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Criminology Graduate Case Study

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Background

In June 2015, I graduated from the University of Lincoln with the degree of Bachelor of Arts in Criminology with First Class Honours. Some of the modules I studied included Psychology and Crime, Criminal Justice and Criminology in the Professions. These modules in particular stood out for me and helped me to realise that I wanted to pursue a career in either the Prison Service or the Probation Service. Alongside my studies, I decided that I wanted to engage in volunteering opportunities and work experience which would help put some of the theory I was learning into practice. I applied to be a Youth Offender Mentor with Lincolnshire Action Trust and was successful in my application. Lincolnshire Action Trust provided me with full training and paired me with a young offender who required guidance and support from a mentor. The role required me to act as a pro-social model for the young person and communicate with other agencies such as Youth Offending Teams. I also took part in the Employer Mentoring Scheme which was offered by the University which was an invaluable experience. I was mentored by a senior manager of Lincolnshire Probation trust and shadowed many key aspects of their work. This allowed me to gain work experience in the Prison Service, the Crown Court and with Probation officers. Around 4 months prior to finishing my degree I decided to start searching and applying to jobs that took my interest. It was a very stressful time to start applying for jobs as I was in the middle of my dissertation but I felt it could give me an advantage by applying early. I applied for three jobs, all quite different; admin role in the courts, a Restorative Justice Facilitator and Offender Supervisor. I was offered an interview for two out of the three jobs I applied for and in April 2015 I was fortunate enough to be offered the job of Offender Supervisor for the Prison Service. I started this role in July 2015 and almost two years later I am still thoroughly enjoying my work!

Employment Experience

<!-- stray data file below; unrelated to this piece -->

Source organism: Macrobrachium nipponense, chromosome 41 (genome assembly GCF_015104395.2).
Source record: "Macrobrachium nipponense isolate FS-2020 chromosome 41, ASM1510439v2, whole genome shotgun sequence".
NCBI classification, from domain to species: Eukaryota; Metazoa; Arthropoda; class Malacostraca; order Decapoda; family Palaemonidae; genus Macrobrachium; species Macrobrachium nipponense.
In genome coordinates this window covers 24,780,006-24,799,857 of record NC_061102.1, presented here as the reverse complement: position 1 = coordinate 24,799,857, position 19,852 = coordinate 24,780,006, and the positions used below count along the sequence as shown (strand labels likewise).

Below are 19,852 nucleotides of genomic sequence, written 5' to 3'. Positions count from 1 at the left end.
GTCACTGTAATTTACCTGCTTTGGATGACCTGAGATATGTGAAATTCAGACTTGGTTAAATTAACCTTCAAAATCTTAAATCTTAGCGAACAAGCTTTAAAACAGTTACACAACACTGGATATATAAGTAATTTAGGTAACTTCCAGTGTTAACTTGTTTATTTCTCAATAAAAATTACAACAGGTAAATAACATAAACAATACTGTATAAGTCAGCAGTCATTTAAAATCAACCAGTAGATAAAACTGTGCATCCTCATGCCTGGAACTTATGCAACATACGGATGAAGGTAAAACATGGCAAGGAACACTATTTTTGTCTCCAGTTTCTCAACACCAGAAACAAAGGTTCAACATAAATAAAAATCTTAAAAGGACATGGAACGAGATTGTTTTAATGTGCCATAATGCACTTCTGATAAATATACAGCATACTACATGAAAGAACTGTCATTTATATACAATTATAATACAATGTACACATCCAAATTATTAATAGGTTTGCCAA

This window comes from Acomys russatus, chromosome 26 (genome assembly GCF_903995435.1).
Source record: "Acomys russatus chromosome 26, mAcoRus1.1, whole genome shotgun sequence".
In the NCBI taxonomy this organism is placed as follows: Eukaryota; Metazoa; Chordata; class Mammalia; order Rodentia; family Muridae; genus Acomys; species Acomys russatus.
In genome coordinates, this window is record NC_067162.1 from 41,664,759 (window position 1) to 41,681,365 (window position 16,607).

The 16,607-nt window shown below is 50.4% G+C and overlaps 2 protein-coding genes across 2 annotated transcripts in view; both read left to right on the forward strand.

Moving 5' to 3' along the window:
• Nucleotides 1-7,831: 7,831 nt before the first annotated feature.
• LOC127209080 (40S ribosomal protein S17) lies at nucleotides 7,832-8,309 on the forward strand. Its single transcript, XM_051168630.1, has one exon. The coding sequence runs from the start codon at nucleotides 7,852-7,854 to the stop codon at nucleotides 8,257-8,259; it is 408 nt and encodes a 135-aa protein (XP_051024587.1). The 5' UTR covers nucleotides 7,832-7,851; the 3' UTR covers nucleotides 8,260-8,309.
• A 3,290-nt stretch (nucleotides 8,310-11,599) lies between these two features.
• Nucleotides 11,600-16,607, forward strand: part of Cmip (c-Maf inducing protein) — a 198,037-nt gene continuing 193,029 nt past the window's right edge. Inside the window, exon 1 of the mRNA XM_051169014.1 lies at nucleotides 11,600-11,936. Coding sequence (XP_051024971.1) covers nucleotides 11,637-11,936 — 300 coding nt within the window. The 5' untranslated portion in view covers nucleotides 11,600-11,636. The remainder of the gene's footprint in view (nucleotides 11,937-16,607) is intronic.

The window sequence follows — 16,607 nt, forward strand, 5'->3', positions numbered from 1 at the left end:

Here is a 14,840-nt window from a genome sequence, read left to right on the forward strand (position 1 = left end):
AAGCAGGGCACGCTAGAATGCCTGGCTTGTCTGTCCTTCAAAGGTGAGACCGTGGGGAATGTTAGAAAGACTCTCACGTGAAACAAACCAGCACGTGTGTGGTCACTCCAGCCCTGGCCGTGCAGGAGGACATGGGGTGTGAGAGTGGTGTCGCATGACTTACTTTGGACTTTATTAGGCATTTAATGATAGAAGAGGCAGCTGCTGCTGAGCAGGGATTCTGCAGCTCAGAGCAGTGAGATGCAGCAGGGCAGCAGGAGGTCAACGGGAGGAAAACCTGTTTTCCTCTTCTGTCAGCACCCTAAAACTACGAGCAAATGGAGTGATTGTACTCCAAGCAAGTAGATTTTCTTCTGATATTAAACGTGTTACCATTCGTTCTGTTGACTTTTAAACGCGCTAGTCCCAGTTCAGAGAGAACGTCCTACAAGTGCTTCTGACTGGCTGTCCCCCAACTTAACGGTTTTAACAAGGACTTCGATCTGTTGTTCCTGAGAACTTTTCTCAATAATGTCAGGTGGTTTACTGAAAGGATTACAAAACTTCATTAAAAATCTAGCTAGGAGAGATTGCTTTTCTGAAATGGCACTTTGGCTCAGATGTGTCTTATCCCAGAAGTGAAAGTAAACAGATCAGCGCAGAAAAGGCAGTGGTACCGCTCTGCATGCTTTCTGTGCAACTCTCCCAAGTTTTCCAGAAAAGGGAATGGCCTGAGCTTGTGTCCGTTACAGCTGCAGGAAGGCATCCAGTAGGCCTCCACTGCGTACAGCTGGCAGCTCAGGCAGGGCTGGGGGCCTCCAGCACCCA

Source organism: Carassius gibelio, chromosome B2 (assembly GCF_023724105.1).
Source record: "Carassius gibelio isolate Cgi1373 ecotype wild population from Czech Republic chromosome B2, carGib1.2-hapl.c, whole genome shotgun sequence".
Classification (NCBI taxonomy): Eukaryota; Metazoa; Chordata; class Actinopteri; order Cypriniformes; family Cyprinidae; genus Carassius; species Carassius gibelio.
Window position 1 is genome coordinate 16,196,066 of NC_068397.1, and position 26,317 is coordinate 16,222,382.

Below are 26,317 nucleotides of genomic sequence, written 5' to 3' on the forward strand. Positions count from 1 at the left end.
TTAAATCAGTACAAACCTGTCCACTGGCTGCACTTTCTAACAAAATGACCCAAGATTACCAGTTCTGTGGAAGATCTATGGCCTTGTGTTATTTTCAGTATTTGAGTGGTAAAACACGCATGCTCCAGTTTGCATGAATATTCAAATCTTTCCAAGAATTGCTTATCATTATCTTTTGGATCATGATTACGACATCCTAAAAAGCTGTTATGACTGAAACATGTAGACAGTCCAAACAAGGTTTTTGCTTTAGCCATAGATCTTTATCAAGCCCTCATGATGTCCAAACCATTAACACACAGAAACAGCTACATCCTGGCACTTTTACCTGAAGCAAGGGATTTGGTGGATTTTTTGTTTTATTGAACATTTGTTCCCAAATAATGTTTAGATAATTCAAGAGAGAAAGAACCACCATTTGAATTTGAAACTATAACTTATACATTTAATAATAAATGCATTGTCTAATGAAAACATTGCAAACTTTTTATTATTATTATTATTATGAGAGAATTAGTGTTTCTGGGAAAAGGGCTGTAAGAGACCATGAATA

As an Offender Supervisor working for the Prison Service, my key role is to support, coach and motivate offenders through their sentence. On average I work with a caseload of between 60 and 70 offenders who are a mixture of high risk, low risk and life sentenced prisoners. I am required to make regular assessments on offenders in regards to factors such as their level of risk to themselves and others, their criminogenic needs and their physical and mental wellbeing. I work closely with the Probation Service and help devise sentence plan targets for offenders to address their needs and risks. Examples of this could be, completing an offending behaviour programme or addressing drug and alcohol problems. I am responsible to making referrals to other departments such as psychology, mental health and substance misuse and liaise closely with them on a daily basis. I am also required to write reports for re-catergorisation of offenders and for the parole process. I represent offenders at oral hearings and make recommendations for potential release.

Lincoln Award

The Lincoln Award helped me to develop key skills such as CV writing, interview techniques and how to complete application forms. The Lincoln Award also offered me the opportunity to complete a Mental Health First Aid course which I could add to my CV and talk about in my interviews. To pass the award I was required to complete a mock interview which gave me excellent practice for upcoming real interviews and provided me with constructive feedback and advice going forward.

Best Career Advice

My best advice would be to try and gain some volunteering or work experience whilst at University. Although it can be difficult finding something that’s right for you and doesn’t affect your studies the benefits it offers can make a huge difference! I really noticed in my interviews that although my degree was important the key factor was what practical experience I had and what real life situations I had dealt with. Be confident when you are applying for jobs and in your interviews. Do you research so you are fully prepared for any questions they may ask you, show enthusiasm and don’t be afraid to apply for things which may be out your comfort zone!

If you have something you would like us to post here, please email: collegesocialscience@lincoln.ac.uk

Sport Development and Coaching Graduate Video

Sophie very kindly agreed to meet with us to talk about what she has been doing since she graduated from the University of Lincoln and to offer advice to other students who are studying Sport Development and Coaching. We are really proud of everything Sophie has achieved since graduating and we wish her the very best for the future!

If you have something you would like us to post here, please email: collegesocialscience@lincoln.ac.uk

Suffrage Science Award for Lincoln Psychology Professor

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A psychology professor whose research on childhood development has helped to teach children safe behaviour with dogs has been recognised for her work with a Suffrage Women in Science Award.

Professor Kerstin Meints from the University of Lincoln’s School of Psychology specialises in the study of infant and child development and human-animal interaction. Her interdisciplinary work has seen the creation of language assessment tools as well as educational tools. The latter are designed to help children and parents behave safely with dogs and to recognise when a dog might be distressed, which can in turn lead to a reduction in dog bite incidents.

She has now been presented with the MRC London Institute of Medical Sciences (MRC LMS) Suffrage Women in Science Award which celebrates women in science for their scientific achievement, their ability to inspire others, and for encouraging women to enter scientific subjects and to stay in those fields.